8.    Share Your Life With Others

With more time for simple enjoyment, slow living cultivates deeper relationships with family, friends, partners and your community. Make a conscious decision to listen and communicate with loved ones — get involved in people’s lives again.

Likewise, share what’s happening in your life with others, including recent successes, troubles and goals you’ve set.

Now is a great time to find like-minded people to expand your friend group. Consider joining a club or other meet-up event in your community to interact with new people. You never know if you will meet another person who values a slower-paced life like you.


We often get so wrapped up in expectations, obligations and worries that we must remember what matters most. Essentially, adopting the slow-living lifestyle encourages you to take control of your life instead of allowing each day to pass you by.


  • How to Introduce Slow Living to the Whole Family – Slow living encourages us to stop chasing and doing and be more mindful in enjoying the present moment. If you’re keen to step away from the fast lane and have a better quality of life as a family, in this guest post from Mia Barnes from Body+Mind magazine, here are some tips on how to introduce slow living to the whole family.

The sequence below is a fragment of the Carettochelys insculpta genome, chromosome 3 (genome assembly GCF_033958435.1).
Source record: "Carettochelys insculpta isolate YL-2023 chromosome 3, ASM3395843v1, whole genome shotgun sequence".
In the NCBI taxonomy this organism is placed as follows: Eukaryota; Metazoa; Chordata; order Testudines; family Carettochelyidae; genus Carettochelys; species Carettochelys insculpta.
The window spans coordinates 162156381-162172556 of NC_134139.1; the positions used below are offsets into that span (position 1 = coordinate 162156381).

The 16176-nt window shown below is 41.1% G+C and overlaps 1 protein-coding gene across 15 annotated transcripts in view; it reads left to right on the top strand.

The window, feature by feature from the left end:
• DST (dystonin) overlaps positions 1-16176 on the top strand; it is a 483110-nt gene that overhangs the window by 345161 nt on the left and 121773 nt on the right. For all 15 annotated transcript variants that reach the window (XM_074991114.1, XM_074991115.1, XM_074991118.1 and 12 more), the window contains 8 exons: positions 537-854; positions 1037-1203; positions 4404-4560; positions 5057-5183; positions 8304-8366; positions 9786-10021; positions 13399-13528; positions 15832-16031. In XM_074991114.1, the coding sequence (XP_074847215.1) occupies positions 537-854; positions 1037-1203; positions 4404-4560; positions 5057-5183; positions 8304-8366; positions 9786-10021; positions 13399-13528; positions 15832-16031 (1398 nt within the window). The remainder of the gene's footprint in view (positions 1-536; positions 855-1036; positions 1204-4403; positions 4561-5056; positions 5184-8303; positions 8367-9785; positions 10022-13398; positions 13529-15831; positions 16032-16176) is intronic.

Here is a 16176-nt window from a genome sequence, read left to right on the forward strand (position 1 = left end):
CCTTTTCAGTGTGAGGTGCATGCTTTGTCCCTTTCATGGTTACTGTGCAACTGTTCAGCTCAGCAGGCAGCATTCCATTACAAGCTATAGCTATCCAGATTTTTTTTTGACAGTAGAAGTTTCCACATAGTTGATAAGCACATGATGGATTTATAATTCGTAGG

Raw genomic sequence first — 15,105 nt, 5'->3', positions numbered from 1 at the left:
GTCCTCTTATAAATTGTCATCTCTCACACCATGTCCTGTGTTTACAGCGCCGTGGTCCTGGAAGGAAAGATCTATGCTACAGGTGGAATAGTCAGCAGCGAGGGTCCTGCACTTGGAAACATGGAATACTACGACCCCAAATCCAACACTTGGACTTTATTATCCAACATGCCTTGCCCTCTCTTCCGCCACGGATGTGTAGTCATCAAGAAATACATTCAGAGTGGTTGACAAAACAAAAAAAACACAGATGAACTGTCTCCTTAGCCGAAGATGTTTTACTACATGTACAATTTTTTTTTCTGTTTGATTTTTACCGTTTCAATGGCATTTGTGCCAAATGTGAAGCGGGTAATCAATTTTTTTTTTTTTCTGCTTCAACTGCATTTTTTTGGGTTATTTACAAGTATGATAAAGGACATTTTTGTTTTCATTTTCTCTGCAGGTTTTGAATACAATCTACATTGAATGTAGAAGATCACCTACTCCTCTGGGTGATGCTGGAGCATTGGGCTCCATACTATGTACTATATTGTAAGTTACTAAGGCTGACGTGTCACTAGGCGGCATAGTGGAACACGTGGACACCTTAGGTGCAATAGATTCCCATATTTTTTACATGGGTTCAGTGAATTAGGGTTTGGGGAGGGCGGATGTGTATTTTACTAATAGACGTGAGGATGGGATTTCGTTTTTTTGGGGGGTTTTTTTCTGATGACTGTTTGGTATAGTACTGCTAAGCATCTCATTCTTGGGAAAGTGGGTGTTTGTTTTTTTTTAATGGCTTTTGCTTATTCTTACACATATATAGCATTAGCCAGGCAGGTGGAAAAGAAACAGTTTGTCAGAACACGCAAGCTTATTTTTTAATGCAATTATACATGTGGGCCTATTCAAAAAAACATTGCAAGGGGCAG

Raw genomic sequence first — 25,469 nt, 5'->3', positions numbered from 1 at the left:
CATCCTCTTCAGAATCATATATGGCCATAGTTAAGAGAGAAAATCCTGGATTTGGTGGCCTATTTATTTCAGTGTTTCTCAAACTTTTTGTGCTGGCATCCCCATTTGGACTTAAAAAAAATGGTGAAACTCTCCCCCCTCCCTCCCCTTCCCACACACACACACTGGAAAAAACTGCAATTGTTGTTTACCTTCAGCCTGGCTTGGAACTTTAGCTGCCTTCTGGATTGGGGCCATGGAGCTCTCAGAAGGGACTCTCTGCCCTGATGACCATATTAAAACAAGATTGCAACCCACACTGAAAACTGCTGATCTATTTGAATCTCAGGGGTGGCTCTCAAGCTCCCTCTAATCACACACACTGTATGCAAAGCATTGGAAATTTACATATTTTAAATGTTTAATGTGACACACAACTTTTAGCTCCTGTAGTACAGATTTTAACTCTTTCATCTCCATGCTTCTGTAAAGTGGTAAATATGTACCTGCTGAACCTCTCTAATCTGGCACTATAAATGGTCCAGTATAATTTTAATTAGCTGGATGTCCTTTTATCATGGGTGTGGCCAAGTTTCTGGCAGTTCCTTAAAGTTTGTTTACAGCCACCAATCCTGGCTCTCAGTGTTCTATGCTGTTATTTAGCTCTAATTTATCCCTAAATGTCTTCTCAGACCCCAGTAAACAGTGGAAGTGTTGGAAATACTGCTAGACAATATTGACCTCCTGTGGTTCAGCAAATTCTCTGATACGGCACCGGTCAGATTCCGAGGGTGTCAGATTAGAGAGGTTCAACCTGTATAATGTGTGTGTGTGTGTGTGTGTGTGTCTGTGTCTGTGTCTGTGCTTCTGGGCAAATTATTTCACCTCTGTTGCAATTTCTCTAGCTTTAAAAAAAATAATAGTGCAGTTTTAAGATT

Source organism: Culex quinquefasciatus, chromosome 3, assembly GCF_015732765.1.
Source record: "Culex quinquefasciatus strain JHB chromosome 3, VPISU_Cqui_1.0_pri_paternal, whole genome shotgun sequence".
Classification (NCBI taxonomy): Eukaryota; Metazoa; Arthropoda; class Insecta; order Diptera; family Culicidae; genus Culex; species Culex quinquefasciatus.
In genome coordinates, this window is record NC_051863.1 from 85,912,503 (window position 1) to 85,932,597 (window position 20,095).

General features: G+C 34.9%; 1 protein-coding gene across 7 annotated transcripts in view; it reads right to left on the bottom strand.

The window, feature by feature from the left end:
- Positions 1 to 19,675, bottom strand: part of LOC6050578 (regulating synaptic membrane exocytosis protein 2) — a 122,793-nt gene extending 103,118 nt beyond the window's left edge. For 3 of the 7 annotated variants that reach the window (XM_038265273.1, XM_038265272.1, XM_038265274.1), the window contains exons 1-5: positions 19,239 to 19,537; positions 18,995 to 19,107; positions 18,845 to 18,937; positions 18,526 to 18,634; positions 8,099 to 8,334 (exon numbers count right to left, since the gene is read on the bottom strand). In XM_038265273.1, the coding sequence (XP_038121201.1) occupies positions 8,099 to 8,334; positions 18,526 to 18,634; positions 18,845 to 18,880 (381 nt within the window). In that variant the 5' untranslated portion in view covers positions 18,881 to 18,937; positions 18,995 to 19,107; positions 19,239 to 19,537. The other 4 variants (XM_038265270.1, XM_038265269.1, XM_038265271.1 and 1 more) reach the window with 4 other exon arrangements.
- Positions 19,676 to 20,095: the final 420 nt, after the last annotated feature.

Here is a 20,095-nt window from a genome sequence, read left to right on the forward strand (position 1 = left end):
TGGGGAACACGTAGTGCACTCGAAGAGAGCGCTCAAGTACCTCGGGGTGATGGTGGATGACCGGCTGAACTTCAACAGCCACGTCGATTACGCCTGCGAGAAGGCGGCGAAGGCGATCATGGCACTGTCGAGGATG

• What Is Intentional Living? A Beginner’s Guide to Creating a Meaningful Life – What is intentional living and why does it matter? If you’re feeling unsettled, frustrated, like something is missing or life isn’t turning out quite how you expected, then this article is for you. This is a beginner’s guide to creating a meaningful life with more of what matters and less of what doesn’t.
  • How to Make Time for What Matters Most: 8 Practical Tips – Life can be complicated and pull us away from our priorities. It requires a conscious effort to create time, space and freedom for the things we want to do, not just what we need to do. In this article I’m sharing 8 practical tips to help you make time for what matters most.


Cora Gold is a slow living and sustainability writer and the Editor-in-Chief of women’s lifestyle magazine, Revivalist. Connect with Cora on Twitter and Pinterest.